Thursday, August 26, 2010

The Bugger and the Spot

Some days on the water can prove to be rewarding and frustrating at times. That was the case today when my buddy and I made a daylight trip to one of the many creeks on beautiful Smith Lake. The conditions today were nice, with just a hint of early fall in the air. The scenery what can I say it is Smith Lake, crystal clear waters high rock formation, large boulders under water, and of course the many species of fish in the lake. I decided for today’s trip to use two set-ups one with the 5 Wt. and the other was my new addition the 4 Wt. The 5 Wt. was the perfect fit with the Tungsten head brown Wooly Bugger, to imitate the many crawfish that find home in the rock crevasses.

# 6 Wooly Sink Rate 
The 4Wt. was set up with a number 6 concave face popper in cream white with some red sprinkled dots along the sides. During daylight hours or heavy overcast days it is always best to use light colors especially a white variation. The fish can see lighter colors better at that time of day instead of a darker color. The exact opposite holds true for sunny days. With the 4 Wt. and the cream 6 popper, the very first presentation produce a nice 12” spot located in a brush pile adjacent to a large boulder in 30 ft. of water. What a way to christen the new 4 Wt. I must say it didn’t disappoint on that fish. The frustration part of the trip came right before the sun clipped the tree line. I made a long shoot cast standing on the bow of the boat. The big popper just floated in place under an overhanging rock ledge. With a slight jerk the popper disappeared and I set the hook only to have the big spot to take the popper and wave it in the air in front of me. It was like this fish wanted to let me know who was boss, and I must admit today he was. To add insult to misery I had to see the 20” plus fish, as it flung its body in the air with my popper in its mouth. Along with the frustration and the sun came an end to the top water action.
Wonder if this popper is still in his mouth 
  It was time to put the 4Wt in the rack and start shooting line with the 5 Wt. After the first 10 minutes of placing the Tungsten head bugger, in and around the crevasses on the walls, started me thinking I had made the wrong fly selection. All doubt faded away when on one of the deep rock cliff points my fly line started a downward decent and I used the 5 Wt to drive the hook home, and landed my largest spot of the season. After a great fight I landed a 16” spot.

 The frustration earlier now had given way to the rewarding part of the trip. As the trip ended with blue bird skies and winds out of the southeast it was time to call it a morning. I must admit the frustration part of this trip will take a while to get over. Maybe what the doctor needs to prescribe is another daylight outing soon.

12 comments:

troutrageous1 said...

Congats on what sounds like a fun day of fishing, glad to hear the new rod is working out. I hope that one spot enjoys his new lip-piercing.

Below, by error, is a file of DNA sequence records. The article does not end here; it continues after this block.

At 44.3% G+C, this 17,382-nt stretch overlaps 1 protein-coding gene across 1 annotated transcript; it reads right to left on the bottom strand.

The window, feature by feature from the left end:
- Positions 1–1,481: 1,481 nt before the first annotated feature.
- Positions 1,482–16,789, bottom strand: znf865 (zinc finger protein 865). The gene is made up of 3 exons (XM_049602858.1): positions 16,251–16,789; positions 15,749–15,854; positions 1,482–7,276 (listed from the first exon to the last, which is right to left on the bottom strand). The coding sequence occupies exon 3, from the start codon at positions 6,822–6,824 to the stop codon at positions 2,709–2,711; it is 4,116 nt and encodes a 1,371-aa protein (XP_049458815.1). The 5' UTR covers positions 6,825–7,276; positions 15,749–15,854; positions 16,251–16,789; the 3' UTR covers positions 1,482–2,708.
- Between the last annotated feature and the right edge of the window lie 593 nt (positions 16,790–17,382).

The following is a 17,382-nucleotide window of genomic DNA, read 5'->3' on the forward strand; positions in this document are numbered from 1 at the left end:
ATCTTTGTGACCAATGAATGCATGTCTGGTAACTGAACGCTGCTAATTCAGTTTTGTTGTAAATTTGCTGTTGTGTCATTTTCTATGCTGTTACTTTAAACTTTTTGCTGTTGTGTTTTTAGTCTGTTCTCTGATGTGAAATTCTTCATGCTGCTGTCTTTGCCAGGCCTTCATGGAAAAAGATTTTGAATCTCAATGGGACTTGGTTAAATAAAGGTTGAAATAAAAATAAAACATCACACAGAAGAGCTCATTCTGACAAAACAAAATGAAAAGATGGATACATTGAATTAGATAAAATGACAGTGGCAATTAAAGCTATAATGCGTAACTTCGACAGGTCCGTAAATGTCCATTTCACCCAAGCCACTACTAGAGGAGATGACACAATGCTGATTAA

Bill Trussell said...

troutrageous
I had tied on a new tippet right before I started fishing that morning, so I know I didn't have wear in the line. Sometimes it doesn't work out to catch the best ones.

FishnDave said...

Good job, Bill! Sounds like an enjoyable outing, for sure! Great pics, too!

Shoreman said...

Hey Bill. I would have never thought to use a Wooly bugger for Bass, but now that you explained the Bugger to Crawfish, next time I'm on a lake with Bass, I'll just have to give it a try.

Mark

Bill Trussell said...

Dave
With the cooler weather in sight, the poppers should pick up. Thanks for the comment

Bill Trussell said...

Shoreman
I had used the black and olive, with no success, then switched to the brown, and caught some smaller bass before the better spot hit it. I think the key to fishing the bugger in deep water is the tungston head. You get a great drop rate with the tungston head. Thanks for the commnet.

Coloradocasters said...

Amazing post! Love the different fly pattern shots on the log there. Spotted bass are an amazing fish species...only a few places have them in Colorado. Good luck and good fishing.

Bill Trussell said...

Colorado
The spot is in the same league with the smallmouth. I can’t believe how they fight once you hook into one. On a fly rod it is so awesome to land one especially when he starts the runs. It took me a while to land the one in the pic. I wanted to lip him so there was no net involved in the catch. I am planning on catching many more as fall comes into play. The bugger is the go to fly when the top action fades. Thanks for the comment.

Daiwa Fishing said...

The theme of your blog is very beautiful and the article is written very well, I will continue to focus on your article.

Bill Trussell said...

Daiwa
Thanks for the compliment. I try to explain everything I did on a fishing trip, that includes how, where, when and what I used to catch the fish. How else are we going to learn about this great sport called fishing? Thanks for the comment.

Dennis said...

Another awesome post Bill...not only is your stuff easy to read but it's easy to learn something from you as well...you'll get that big one next time, sometimes ya gotta trick em more than once to get the edge...but I'm sure you know that, and have been there before (thumbs up)

Bill Trussell said...

Thanks Dennis for the Comment. You are right you learn something from just about everybody's post. Gald you enjoyed the post.